Bodzentyn – church of the Assumption and St Stanislaus


    The parish in Bodzentyn was established in 1355 by the Bishop of Kraków, Bodzenta from Jankowice. It was to function at the church funded by Bishop Bodzenta, and then at the church of Holy Cross, founded by bishop Jan Radlica in 1380. This 14th-century church, perhaps still wooden, was destroyed by fire in the first half of the 15th century. In its place, Zbigniew Oleśnicki, Cardinal and Bishop of Kraków, founded a brick, Gothic church of the Assumption of the Blessed Virgin Mary and St. Stanislaus. The construction of a new church began in 1440 and was completed in 1452, when Zbigniew Oleśnicki consecrated the building.
   The first major reconstruction of the church took place in the first half of the 17th century. The roof was lowered and the windows of the central nave were bricked up. Early modern vaults over the central nave, side aisles and the chancel were also built. Then the church was renovated after a fire that hit Bodzentyn in 1796. Further renovation works were carried out in 1853 and in the first quarter of the 20th century, after a fire in 1917 that destroyed most of the town.


    The church was erected as a sizeable, Gothic basilica-type building, orientated on the east-west line, built of bricks and stones in architectural details. It consisted of a central, four-bay nave with two aisles and a three-bay chancel ended in the east with three sides. At the northern side of the chancel, there was a sacristy and a treasury, and a porch at the south side of the building. The entire structure was approximately 51 meters long and 24.8 meters wide in the nave.
The walls of the church were clasped with buttresses, in the corners placed at an angle, between which pointed windows were placed, splayed on both sides. The entrances were embedded in pointed arch, moulded, sandstone portals. The main entrance, located on the axis of the central nave, led from the west, another from the south through the porch. The ogival portal also led to the treasury, while a stepped portal, decorated with shafts, led to the sacristy.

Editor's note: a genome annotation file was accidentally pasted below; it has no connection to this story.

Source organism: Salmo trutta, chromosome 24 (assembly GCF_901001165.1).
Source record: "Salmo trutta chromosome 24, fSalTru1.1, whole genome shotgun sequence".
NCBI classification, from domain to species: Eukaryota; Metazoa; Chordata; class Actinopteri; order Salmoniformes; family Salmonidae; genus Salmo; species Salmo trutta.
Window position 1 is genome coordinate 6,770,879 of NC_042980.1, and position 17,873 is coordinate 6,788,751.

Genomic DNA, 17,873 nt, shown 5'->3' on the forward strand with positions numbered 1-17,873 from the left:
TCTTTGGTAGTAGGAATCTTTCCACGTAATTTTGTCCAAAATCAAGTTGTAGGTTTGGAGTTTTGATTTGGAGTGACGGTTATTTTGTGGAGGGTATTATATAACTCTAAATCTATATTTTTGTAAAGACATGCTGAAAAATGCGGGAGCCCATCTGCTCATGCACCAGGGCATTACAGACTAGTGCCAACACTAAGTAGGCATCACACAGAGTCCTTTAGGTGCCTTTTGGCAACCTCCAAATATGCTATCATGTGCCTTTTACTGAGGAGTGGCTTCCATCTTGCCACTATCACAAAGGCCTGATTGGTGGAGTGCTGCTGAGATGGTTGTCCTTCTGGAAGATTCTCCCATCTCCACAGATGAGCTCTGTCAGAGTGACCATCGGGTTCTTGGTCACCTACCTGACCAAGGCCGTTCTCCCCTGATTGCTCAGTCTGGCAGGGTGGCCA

Inside the aisles were opened to the nave with four pairs of large arcades with pointed heads, stretched between four-sided pillars. Buttresses were added to the pillars from the side of the aisles, and at the western wall of the nave two spiral staircases leading to the attic were embedded in the thickness of the wall. There were probably no vaults over the aisles and the chancel in the Middle Ages, only timber ceilings. Only the sacristy and the treasury were crowned with cross-rib vaults, mounted on corbels with the Dębno coat of arms.

Current state

    The church has the spatial layout obtained in the Gothic period, as well as mostly the body, although the roof level was lowered, thus the clerestory windows were bricked up and the building lost its original slenderness. The vaults in the interior of the central nave, aisles and the chancel of the church today have late Renaissance forms, Gothic ones have survived only in the sacristy and the treasury. Among the medieval furnishings is a late-Gothic baptismal font from 1492, made of sandstone with an octagonal cross-section, located at the end of the southern aisle. A Gothic monument is also a sculpture dated around 1430, the so-called Beautiful Madonna and the Bodzentyn triptych made in 1508. In the porch there is a valuable relief plaque from 1452.

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Architektura gotycka w Polsce, red. M. Arszyński, T. Mroczko, Warszawa 1995.
Jardel A., Kościół parafialny pod wezwaniem Wniebowzięcia Najświętszej Marii Panny i Świętego Stanisława biskupa i męczennika w Bodzentynie, “Prace historyczno – archiwalne”, tom XV, Rzeszów 2005.
Poniewozik L., Średniowieczny kościół i parafia w Bodzentynie [w:] Bodzentyn. Studia z dziejów miasta, Kielce 2005.